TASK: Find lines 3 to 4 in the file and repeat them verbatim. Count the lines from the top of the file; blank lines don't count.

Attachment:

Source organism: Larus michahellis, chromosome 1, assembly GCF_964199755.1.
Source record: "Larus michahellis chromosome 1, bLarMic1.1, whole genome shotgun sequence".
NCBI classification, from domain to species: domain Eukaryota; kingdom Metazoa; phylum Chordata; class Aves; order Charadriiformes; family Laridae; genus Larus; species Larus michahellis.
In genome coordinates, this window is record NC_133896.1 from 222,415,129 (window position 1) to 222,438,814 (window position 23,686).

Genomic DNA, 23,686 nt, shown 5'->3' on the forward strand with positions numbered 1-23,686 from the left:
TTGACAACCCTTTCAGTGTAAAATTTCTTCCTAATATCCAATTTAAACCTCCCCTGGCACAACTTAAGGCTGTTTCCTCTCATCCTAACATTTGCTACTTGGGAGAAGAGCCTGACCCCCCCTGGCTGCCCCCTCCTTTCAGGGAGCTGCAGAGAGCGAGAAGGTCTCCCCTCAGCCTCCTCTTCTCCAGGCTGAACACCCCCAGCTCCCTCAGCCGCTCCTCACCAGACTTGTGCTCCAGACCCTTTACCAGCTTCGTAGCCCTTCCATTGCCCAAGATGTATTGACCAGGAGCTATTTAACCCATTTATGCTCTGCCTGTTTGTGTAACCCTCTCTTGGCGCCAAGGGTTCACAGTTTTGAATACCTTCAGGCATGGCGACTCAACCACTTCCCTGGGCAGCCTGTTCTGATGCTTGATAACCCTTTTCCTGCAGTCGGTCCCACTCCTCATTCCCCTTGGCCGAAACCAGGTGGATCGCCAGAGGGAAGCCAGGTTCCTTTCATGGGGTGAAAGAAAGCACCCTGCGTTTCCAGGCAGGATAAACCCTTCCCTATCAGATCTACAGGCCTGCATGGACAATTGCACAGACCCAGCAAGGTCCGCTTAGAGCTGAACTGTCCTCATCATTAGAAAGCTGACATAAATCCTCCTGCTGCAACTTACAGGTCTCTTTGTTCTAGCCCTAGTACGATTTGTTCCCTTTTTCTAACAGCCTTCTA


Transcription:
NCBI classification, from domain to species: domain Eukaryota; kingdom Metazoa; phylum Chordata; class Aves; order Charadriiformes; family Laridae; genus Larus; species Larus michahellis.
In genome coordinates, this window is record NC_133896.1 from 222,415,129 (window position 1) to 222,438,814 (window position 23,686).